Switchgrass

The U.S. Department of Energy is optimistic about the energy potential of switchgrass, a tough grass that can grow up to 10 feet high, and is native to the prairies of the United States. Test plots of switchgrass have produced as much as 15 tons of dry biomass per acre, and five-year yields average enough to produce 1,150 gallons of ethanol per acre each year.

“The U.S. Department of Energy (DOE) believes that biofuels—made from crops of native grasses, such as fast-growing switchgrass—could reduce the nation's dependence on foreign oil, curb emissions of the "greenhouse gas" carbon dioxide, and strengthen America's farm economy.”

Chocolate?

Earlier this year, the World First Racing team at the Warwick Innovative Manufacturing Research Center in Britain announced that it had built an environmentally friendly Formula Three car powered by vegetable oil and waste chocolate. The car also included a steering wheel derived from carrots and other root vegetables, a seat made with flax fiber and soybean oil, and parts of the bodywork made with potato starch.

Watermelons

A recent study by the U.S. Department of Agriculture may mean that farmers no longer have to absorb the loss of their unsightly melons. Instead, they could be turned into fuel for farm equipment.



Wayne Fish and other scientists had been studying antioxidants found in the melons when they realized the possibility of making ethanol biofuel from melon juice, John Roach of National Geographic reports. Fish and others were able to make 23 gallons of ethanol from one acre of fruit, meaning that small or medium-sized farms would be able to use the fuel on their own farms.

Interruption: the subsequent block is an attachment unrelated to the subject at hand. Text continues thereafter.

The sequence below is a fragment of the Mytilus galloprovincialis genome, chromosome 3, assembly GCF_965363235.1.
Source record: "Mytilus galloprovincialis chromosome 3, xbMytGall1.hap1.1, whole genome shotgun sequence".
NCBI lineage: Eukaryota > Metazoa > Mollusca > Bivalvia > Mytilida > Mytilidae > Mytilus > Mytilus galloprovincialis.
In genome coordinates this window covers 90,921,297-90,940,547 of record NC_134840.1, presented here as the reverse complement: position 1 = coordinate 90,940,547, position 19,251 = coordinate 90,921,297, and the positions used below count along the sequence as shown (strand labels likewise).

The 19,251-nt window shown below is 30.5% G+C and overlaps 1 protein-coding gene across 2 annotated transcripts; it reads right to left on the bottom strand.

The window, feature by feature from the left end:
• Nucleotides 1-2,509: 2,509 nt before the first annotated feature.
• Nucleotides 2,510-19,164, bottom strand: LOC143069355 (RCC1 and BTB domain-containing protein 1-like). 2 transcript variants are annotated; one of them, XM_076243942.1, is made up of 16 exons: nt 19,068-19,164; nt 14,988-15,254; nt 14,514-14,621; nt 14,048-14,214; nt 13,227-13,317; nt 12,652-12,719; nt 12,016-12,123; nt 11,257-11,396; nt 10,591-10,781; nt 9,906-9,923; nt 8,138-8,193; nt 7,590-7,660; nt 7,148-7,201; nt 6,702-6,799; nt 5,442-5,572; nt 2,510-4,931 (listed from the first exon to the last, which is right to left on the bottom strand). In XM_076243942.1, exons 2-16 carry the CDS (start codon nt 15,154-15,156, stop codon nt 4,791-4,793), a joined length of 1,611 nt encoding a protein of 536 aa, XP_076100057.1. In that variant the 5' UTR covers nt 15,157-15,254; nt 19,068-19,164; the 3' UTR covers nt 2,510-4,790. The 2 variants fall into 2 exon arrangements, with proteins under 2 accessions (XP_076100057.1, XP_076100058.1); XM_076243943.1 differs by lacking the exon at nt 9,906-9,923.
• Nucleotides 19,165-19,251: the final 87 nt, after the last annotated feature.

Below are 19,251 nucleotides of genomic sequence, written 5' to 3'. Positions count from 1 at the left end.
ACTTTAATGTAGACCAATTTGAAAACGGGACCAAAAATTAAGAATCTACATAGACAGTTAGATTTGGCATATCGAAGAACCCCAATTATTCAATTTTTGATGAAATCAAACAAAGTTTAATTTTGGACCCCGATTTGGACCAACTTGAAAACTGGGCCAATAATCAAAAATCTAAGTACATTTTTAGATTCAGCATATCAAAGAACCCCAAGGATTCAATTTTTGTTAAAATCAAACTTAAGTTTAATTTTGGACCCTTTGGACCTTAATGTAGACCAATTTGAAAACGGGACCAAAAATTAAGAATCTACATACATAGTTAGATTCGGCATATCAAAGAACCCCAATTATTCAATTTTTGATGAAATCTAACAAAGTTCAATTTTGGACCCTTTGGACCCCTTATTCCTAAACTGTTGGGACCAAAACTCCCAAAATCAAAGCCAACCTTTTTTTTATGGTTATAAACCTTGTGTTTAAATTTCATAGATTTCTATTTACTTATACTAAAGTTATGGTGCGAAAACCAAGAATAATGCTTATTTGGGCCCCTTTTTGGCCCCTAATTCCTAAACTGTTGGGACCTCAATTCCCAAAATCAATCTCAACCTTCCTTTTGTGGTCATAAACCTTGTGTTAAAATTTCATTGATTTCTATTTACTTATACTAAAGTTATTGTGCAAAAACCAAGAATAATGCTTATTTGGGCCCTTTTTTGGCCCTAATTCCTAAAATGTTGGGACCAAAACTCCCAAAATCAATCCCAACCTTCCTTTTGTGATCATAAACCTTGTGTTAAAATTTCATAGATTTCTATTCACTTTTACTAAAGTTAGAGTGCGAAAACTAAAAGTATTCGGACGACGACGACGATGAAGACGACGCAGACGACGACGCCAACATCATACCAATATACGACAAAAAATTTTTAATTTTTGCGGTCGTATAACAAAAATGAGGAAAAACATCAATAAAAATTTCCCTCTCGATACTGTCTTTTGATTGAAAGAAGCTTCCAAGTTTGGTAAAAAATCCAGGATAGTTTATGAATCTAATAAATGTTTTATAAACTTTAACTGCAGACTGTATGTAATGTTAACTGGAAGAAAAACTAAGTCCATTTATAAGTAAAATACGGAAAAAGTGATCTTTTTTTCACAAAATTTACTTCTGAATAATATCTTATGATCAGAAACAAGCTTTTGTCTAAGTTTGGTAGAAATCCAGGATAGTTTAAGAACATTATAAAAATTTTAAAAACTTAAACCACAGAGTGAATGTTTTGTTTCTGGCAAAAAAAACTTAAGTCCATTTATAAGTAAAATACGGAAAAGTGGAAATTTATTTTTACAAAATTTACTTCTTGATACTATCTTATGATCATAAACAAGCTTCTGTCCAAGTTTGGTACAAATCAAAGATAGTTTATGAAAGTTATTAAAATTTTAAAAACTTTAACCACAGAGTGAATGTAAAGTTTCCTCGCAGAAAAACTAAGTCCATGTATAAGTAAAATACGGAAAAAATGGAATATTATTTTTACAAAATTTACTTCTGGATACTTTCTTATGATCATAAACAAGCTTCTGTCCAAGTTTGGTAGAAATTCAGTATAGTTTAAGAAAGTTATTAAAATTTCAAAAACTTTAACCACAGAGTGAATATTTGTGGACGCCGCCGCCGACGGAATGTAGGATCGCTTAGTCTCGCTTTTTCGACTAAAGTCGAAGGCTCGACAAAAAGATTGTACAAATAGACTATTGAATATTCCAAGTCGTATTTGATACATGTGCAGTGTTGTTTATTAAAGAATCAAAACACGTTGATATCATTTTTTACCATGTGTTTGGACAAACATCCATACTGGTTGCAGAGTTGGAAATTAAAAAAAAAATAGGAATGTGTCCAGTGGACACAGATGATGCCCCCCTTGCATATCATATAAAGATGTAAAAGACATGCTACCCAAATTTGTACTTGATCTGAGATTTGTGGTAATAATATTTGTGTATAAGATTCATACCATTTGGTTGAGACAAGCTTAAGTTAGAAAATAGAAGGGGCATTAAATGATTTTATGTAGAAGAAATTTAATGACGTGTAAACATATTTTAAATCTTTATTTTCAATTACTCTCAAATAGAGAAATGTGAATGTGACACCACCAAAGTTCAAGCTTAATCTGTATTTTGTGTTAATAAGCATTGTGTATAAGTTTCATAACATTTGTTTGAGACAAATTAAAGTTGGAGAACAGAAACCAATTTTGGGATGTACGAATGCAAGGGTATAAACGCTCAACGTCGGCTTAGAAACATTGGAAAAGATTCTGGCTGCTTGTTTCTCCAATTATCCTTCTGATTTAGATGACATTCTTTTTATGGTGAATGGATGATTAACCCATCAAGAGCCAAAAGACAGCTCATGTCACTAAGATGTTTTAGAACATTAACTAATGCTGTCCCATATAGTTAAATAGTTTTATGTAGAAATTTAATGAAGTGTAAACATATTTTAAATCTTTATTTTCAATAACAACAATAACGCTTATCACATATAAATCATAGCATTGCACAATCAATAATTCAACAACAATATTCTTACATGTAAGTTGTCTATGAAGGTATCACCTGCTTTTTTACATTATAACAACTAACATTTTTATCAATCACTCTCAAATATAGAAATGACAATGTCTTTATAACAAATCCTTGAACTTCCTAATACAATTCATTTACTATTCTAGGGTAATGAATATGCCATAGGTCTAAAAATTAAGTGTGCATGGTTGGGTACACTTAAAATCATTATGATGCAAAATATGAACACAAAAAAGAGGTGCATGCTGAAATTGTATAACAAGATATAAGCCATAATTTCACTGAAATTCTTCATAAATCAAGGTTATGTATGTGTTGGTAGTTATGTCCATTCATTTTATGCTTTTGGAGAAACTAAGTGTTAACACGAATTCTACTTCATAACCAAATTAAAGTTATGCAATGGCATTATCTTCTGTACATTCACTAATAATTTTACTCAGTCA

Tree Fungus


A fungus found on trees in the Patagonian rainforest has been found to make, in certain conditions, the compounds found in diesel fuel. Gliocladium roseum can produce midlength hydrocarbons found in gasoline, diesel fuel and jet fuel, according to a study published in Microbiology.


“These are the first organisms that have been found that make many of the ingredients of diesel,” Montana State University plant pathologist Gary Strobel, who led the research, told Environment News Service. “This is a major discovery.”



Landfill Methane


The phrase “one man’s trash is another man’s treasure” is taking on new meaning as the world focuses on creating sources of clean energy and reducing greenhouse gas emissions. In an article by the Billings Gazette, Swarupa Ganguli, who works with the EPA’s Landfill Methane Outreach Program, said 455 landfills around the United States are now capturing the methane generated at their facilities and converting it into energy.



In Montana, officials at Billings Regional Landfill are planning to take a more unique approach to using captured methane; they want to clean the gas and send it through a natural gas pipeline to power homes and businesses. Fewer than 10 landfills participating in methane capture projects are actually cleaning their gas for this purpose.



Car Exhaust


Researchers for the German automaker BMW are trying to capitalize on the fact that cars can waste a lot of heat. They’ve fitted a thermoelectric generator to the exhaust system of a test car to see if they can collect wasted heat and use it to make electricity. By coupling two metals together and keeping them at different temperatures, the generator creates voltage.

Reference: Biofuels

Used primarily to power automobiles and heat buildings, biofuel is a type of fuel derived from newly deceased organic matter, instead of ancient organic matter, as is the case with fossil fuels. Learn more about biofuels, including biodiesel and ethanol, in the findingDulcinea Biofuel Web guide.